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Reconstituted Socialist Party of Great Britain (1991) - Article - Don’t Blame the Workers

It is easy to become frustrated at the slow progress of socialist development and blame the working class. It is true that most workers presently show little political interest in socialist ideas and are content to periodically vote for the retention of wage slavery and class exploitation. Acting against their own class interests, workers vote for political leaders, well-meaning or not.

Few workers have time for political engagement. A midwife working a twelve hour shift just wants to come home and go to bed for twelve hours (’ Raising children – future wage-slaves- is time consuming and leaves little time for politics. Even students are pressurised into long hours of study to meet the demands of the job market. To carve out time for socialist political activity is difficult but not impossible.

It takes great effort and sacrifice to take part in socialist politics. And when socialists do discuss socialism with family, friends and work colleagues the time allowed to get across a socialist idea or to explain what socialism means – or does not mean – is limited to minutes.

It is very easy to become dispirited and cynical. However, the transmission of the case for socialism and dissemination of socialist ideas does not depend on the work of a few socialists scattered across the world.

Capitalism causes the class struggle between capitalists and workers; employers and employees. Capitalists exploit workers and workers have to resist.

Moreover, capitalism creates socialists: it creates dissent, questioning and socialist politics. Socialist ideas persist from one generation of the working class to the next because capitalism creates social and economic problems which face the working class on a day-to-day basis; unemployment, poverty and war.

These social and economic problems are immune from social reforms and the actions of capitalist politicians and governments. Socialism is always and everywhere a practical and reasonable alternative to the failure of capitalism.

And then there is the monolithic capitalist media which drowns the working class in pro-capitalist and anti-socialist propaganda on a daily basis. Pro-capitalist bias in the media unites journalists at the NEW YORKER and FINANCIAL TIMES with journalists on the NATIONAL ENQUIRER and the SUN. It makes no difference now that the web allows billions to produce their own media when the internet platforms like the BBC with its millions of hits are essentially pro-capitalist and pro-market.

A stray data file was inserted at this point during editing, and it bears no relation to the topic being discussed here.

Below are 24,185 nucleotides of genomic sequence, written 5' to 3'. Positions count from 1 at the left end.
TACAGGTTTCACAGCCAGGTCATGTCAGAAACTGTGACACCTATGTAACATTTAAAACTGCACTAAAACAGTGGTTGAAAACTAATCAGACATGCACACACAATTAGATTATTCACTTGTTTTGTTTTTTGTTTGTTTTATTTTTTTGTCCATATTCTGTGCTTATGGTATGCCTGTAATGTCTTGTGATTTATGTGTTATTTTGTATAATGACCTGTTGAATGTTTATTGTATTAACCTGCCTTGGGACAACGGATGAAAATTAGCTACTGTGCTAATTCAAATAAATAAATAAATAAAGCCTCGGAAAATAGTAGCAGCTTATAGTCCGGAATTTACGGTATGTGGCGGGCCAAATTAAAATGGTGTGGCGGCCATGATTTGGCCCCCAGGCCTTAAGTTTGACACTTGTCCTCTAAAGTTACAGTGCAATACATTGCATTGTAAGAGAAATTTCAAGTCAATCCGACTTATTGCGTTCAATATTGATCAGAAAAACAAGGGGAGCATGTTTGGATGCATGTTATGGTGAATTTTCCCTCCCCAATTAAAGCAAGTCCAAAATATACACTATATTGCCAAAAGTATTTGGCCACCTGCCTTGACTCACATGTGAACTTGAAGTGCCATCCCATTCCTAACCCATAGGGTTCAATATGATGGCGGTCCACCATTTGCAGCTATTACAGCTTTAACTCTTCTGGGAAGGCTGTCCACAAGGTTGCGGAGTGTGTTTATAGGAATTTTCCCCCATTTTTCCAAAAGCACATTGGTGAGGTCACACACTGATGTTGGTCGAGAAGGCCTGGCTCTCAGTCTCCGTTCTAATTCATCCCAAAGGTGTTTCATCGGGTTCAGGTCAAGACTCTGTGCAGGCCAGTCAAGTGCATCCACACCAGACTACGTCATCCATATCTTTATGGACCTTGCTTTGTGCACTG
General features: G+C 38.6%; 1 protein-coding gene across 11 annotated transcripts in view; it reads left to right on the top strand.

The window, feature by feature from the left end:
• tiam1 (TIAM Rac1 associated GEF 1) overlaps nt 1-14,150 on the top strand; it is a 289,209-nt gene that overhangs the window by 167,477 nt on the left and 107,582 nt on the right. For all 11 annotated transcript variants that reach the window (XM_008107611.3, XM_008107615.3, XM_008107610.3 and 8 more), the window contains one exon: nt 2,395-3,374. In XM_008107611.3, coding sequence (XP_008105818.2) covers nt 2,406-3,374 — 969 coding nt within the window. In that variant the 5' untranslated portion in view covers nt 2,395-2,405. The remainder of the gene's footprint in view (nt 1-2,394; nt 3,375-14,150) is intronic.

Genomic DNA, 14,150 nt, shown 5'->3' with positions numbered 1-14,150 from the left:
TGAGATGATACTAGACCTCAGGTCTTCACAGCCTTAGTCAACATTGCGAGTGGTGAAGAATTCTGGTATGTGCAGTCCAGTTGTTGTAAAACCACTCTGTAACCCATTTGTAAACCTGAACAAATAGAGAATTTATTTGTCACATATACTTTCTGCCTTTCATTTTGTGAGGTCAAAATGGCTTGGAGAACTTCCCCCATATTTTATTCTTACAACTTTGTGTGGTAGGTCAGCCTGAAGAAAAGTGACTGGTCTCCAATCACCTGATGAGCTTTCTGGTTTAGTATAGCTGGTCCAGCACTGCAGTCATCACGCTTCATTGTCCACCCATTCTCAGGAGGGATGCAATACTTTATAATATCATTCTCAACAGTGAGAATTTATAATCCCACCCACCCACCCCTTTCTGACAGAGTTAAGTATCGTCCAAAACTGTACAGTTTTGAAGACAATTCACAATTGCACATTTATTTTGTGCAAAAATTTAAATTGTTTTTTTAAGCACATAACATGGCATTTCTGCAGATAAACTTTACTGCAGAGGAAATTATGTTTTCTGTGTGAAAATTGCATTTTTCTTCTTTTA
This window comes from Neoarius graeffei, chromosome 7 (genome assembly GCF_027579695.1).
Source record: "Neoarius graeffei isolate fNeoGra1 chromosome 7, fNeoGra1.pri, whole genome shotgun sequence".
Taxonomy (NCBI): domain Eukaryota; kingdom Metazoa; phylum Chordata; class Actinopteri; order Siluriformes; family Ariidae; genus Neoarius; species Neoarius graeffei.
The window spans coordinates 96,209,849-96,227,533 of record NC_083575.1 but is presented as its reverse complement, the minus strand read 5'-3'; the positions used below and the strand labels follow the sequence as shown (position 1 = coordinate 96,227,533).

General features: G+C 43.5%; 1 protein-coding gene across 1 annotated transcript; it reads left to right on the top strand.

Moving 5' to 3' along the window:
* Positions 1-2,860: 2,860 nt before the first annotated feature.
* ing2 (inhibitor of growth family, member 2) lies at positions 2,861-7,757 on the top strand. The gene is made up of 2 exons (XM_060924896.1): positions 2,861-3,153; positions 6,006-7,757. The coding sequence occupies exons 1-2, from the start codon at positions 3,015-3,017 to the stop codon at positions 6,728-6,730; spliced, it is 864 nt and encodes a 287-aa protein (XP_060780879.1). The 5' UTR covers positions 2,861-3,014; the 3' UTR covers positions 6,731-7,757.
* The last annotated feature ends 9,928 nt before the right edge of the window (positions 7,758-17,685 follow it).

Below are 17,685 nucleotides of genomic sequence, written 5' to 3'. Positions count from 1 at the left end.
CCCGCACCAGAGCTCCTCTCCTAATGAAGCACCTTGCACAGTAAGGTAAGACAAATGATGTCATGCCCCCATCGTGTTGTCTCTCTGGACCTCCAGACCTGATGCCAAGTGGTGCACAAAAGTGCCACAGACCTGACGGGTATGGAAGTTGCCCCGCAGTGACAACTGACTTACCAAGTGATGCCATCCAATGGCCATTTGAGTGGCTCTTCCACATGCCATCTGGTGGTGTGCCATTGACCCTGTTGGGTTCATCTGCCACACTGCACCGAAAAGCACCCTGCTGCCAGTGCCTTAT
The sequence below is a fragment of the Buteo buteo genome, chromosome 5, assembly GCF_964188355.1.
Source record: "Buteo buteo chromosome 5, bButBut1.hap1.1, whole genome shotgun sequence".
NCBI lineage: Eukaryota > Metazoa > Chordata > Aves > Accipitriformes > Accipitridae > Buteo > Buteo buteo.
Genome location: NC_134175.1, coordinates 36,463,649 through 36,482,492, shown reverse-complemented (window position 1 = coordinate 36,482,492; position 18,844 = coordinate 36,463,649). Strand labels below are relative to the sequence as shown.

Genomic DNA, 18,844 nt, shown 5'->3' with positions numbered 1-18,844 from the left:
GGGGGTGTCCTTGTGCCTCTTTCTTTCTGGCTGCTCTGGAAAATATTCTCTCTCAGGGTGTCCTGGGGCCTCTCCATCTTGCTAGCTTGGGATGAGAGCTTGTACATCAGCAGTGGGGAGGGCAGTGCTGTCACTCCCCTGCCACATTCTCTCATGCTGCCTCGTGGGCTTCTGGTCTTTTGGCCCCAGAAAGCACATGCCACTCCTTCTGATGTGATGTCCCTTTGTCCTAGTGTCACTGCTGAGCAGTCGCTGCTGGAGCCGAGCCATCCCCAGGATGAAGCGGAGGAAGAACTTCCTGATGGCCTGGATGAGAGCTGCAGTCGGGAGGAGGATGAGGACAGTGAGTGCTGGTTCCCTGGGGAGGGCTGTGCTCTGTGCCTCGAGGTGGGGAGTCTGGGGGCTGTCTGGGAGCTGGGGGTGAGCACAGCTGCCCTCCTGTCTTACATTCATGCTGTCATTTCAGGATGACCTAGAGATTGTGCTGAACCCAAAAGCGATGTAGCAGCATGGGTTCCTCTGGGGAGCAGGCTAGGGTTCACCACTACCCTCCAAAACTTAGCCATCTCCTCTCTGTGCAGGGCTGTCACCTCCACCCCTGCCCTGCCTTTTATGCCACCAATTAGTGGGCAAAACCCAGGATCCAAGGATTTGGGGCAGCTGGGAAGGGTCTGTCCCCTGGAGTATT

The other problem facing socialists is the failure of what is perceived to be socialism; the “socialism” of the former Soviet Union and the failure of the pre- Blair “Socialist” Labour Party. And Socialism is still a contested term with dozens of web sites describing themselves as socialist pumping out propaganda for the discredited ideas of Lenin and Trotsky, on the one hand, and Jeremy Corbyn on the other.

It is all a political mess and it is quite understandable that many workers are confused, disinterested and turned-off by politics, socialist or otherwise. However it is not the fault of workers. Workers are not to blame.

In fact, to blame non-socialist workers with for the reason why the socialist movement is currently running at a trickle is to bring in a moralising element to socialist propaganda which should not be there. If the current political atmosphere is so anti-socialist as a result of the Bolsheviks and their supporters, the Labour Party and the capitalist media, why blame the working class?

It is a truism that socialists exist to make more socialists. World socialism can only be established consciously and politically by a world-wide socialist majority. This is hard and repetitive work. After all, it is a political class struggle. And we are up against a very artful media and clever politicians who are astute at dividing the working class against itself, whether it be over the question of age, gender, sexuality and ‘welfare benefits’.

Taking a historical view of working class development, we can be positive and optimistic. Over the last three centuries of class struggle the working class has been able to establish trade unions and a socialist party around a set of socialist principles and a socialist object. It is the normal working of capitalism which makes workers interested in socialist ideas although not enough in number to politically worry those who politically look after and further the interests of the capitalist class.

However, out time will come. Capitalism will not leave the working class alone; workers will eventually have to learn from past mistakes. Socialists should be optimistic about the future and not go down the dead-end politics of blaming the working class.

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